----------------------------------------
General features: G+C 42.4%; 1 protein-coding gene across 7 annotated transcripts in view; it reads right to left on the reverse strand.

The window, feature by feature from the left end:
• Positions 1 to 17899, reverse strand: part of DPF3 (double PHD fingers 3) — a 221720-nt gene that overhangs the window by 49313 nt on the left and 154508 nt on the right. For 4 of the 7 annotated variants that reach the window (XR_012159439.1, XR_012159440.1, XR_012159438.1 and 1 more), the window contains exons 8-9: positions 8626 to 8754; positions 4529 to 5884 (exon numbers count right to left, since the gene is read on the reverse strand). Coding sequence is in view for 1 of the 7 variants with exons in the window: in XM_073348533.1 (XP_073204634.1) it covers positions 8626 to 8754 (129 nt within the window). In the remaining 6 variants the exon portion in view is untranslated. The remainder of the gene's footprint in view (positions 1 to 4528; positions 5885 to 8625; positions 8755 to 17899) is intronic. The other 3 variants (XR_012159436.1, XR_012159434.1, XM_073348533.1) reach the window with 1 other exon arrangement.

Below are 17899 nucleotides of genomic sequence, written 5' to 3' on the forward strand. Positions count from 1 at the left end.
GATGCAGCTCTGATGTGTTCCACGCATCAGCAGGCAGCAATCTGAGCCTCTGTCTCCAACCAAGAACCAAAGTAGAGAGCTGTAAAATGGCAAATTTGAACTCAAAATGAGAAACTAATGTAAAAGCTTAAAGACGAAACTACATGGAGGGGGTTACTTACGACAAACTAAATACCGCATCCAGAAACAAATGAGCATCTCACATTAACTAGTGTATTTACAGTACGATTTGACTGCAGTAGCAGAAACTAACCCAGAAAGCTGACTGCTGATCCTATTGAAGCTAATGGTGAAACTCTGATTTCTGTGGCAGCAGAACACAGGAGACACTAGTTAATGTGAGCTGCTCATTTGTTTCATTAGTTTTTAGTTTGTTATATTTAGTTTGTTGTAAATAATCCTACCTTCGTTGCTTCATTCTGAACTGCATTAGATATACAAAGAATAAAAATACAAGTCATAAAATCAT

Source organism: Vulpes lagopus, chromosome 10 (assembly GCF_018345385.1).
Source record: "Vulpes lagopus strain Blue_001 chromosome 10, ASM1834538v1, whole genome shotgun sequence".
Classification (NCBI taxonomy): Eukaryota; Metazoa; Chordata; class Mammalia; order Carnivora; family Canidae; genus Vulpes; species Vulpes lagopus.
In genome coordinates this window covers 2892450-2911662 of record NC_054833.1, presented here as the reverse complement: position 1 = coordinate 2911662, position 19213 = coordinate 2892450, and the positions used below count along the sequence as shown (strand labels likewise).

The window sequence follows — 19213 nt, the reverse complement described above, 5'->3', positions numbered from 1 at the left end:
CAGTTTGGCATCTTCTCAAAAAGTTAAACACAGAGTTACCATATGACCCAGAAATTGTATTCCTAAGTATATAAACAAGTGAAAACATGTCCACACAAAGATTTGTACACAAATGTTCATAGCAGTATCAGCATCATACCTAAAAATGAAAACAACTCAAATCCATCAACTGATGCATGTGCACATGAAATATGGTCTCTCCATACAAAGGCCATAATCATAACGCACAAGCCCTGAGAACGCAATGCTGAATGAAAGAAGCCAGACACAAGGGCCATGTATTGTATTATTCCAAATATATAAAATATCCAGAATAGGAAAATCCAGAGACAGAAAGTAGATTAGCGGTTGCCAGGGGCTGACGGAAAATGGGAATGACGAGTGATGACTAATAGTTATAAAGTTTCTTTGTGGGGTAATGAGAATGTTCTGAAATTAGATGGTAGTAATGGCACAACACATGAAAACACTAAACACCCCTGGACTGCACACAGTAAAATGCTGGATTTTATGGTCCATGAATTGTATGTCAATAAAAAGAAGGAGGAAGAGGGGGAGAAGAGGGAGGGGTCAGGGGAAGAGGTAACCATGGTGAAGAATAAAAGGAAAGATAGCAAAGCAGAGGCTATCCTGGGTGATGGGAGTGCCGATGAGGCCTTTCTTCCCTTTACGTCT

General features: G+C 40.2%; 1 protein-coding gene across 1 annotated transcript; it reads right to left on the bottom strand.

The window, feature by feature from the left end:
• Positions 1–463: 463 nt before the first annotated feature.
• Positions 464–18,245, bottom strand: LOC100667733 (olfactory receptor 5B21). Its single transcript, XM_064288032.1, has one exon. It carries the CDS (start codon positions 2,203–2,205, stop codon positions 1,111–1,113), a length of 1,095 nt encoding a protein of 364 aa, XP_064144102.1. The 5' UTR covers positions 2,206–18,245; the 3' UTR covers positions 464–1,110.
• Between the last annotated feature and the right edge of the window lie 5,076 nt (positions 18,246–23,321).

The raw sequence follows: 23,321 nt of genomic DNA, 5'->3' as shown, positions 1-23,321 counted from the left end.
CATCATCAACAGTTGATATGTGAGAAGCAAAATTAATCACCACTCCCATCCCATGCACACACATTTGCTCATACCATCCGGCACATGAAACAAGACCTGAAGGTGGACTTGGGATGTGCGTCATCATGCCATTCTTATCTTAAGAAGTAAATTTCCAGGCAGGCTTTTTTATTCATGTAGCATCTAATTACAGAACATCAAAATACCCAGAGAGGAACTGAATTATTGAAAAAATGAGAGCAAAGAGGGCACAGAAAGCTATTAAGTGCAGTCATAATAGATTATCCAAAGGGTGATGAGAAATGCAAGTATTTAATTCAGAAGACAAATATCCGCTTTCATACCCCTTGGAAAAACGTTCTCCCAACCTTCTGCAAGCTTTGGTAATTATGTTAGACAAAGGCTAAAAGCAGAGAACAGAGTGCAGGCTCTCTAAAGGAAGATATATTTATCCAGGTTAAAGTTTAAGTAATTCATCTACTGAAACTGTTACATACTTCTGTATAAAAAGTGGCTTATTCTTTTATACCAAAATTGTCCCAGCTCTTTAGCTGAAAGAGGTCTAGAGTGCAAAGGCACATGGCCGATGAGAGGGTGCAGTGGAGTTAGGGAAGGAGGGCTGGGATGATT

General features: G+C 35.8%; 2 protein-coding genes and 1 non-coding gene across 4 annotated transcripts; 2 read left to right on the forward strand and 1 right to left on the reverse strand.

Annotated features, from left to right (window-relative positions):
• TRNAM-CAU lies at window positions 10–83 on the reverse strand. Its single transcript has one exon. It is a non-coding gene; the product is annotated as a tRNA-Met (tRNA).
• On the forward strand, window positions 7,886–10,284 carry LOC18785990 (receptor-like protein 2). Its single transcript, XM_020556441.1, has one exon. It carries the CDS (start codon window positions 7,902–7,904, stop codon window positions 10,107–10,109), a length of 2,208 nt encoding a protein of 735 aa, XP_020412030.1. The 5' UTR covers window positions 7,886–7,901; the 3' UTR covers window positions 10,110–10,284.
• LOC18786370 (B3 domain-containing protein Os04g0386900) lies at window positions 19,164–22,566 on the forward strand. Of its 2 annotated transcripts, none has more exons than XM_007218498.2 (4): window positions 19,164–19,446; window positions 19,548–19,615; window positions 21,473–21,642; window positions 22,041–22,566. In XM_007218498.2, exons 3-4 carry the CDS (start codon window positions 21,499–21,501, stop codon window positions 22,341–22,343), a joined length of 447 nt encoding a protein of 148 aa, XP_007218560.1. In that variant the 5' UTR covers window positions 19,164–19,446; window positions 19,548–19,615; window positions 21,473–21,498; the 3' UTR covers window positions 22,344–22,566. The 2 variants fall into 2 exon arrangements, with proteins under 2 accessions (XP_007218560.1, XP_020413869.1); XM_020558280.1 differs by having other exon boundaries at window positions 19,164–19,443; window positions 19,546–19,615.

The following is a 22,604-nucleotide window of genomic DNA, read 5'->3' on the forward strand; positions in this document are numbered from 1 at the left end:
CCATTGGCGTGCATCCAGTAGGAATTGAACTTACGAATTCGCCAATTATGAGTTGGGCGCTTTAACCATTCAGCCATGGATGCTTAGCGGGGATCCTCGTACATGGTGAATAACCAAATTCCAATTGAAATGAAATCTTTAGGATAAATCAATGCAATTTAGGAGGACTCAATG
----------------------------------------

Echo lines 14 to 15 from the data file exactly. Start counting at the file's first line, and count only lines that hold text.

• Positions 1–463: 463 nt before the first annotated feature.
• Positions 464–18,245, bottom strand: LOC100667733 (olfactory receptor 5B21). Its single transcript, XM_064288032.1, has one exon. It carries the CDS (start codon positions 2,203–2,205, stop codon positions 1,111–1,113), a length of 1,095 nt encoding a protein of 364 aa, XP_064144102.1. The 5' UTR covers positions 2,206–18,245; the 3' UTR covers positions 464–1,110.